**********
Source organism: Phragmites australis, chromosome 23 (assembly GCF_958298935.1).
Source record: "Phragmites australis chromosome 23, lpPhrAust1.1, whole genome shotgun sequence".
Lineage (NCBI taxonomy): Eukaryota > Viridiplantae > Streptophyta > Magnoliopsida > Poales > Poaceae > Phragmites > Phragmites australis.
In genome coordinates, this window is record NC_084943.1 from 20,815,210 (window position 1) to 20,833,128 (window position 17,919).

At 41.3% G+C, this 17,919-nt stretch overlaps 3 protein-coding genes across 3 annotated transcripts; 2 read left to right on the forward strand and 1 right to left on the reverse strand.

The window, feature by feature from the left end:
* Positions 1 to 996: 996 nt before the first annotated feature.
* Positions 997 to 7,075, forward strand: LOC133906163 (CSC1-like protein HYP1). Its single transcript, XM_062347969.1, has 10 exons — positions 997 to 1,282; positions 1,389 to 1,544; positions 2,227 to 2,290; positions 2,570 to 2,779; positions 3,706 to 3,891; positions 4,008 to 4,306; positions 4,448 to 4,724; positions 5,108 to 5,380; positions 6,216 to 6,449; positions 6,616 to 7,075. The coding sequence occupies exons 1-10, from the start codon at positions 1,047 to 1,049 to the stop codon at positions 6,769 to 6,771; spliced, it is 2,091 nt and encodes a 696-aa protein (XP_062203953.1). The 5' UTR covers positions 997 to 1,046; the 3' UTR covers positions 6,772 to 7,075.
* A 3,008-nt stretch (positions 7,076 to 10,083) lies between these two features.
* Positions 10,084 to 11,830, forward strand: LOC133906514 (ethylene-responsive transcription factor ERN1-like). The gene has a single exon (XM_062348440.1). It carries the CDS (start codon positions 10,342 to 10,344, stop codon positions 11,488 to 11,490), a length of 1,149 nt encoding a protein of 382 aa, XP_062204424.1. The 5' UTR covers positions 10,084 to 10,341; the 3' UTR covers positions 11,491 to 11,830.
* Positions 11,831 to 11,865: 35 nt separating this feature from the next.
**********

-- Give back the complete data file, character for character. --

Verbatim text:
Source organism: Phragmites australis, chromosome 23 (assembly GCF_958298935.1).
Source record: "Phragmites australis chromosome 23, lpPhrAust1.1, whole genome shotgun sequence".
Lineage (NCBI taxonomy): Eukaryota > Viridiplantae > Streptophyta > Magnoliopsida > Poales > Poaceae > Phragmites > Phragmites australis.
In genome coordinates, this window is record NC_084943.1 from 20,815,210 (window position 1) to 20,833,128 (window position 17,919).

At 41.3% G+C, this 17,919-nt stretch overlaps 3 protein-coding genes across 3 annotated transcripts; 2 read left to right on the forward strand and 1 right to left on the reverse strand.

The window, feature by feature from the left end:
* Positions 1 to 996: 996 nt before the first annotated feature.
* Positions 997 to 7,075, forward strand: LOC133906163 (CSC1-like protein HYP1). Its single transcript, XM_062347969.1, has 10 exons — positions 997 to 1,282; positions 1,389 to 1,544; positions 2,227 to 2,290; positions 2,570 to 2,779; positions 3,706 to 3,891; positions 4,008 to 4,306; positions 4,448 to 4,724; positions 5,108 to 5,380; positions 6,216 to 6,449; positions 6,616 to 7,075. The coding sequence occupies exons 1-10, from the start codon at positions 1,047 to 1,049 to the stop codon at positions 6,769 to 6,771; spliced, it is 2,091 nt and encodes a 696-aa protein (XP_062203953.1). The 5' UTR covers positions 997 to 1,046; the 3' UTR covers positions 6,772 to 7,075.
* A 3,008-nt stretch (positions 7,076 to 10,083) lies between these two features.
* Positions 10,084 to 11,830, forward strand: LOC133906514 (ethylene-responsive transcription factor ERN1-like). The gene has a single exon (XM_062348440.1). It carries the CDS (start codon positions 10,342 to 10,344, stop codon positions 11,488 to 11,490), a length of 1,149 nt encoding a protein of 382 aa, XP_062204424.1. The 5' UTR covers positions 10,084 to 10,341; the 3' UTR covers positions 11,491 to 11,830.
* Positions 11,831 to 11,865: 35 nt separating this feature from the next.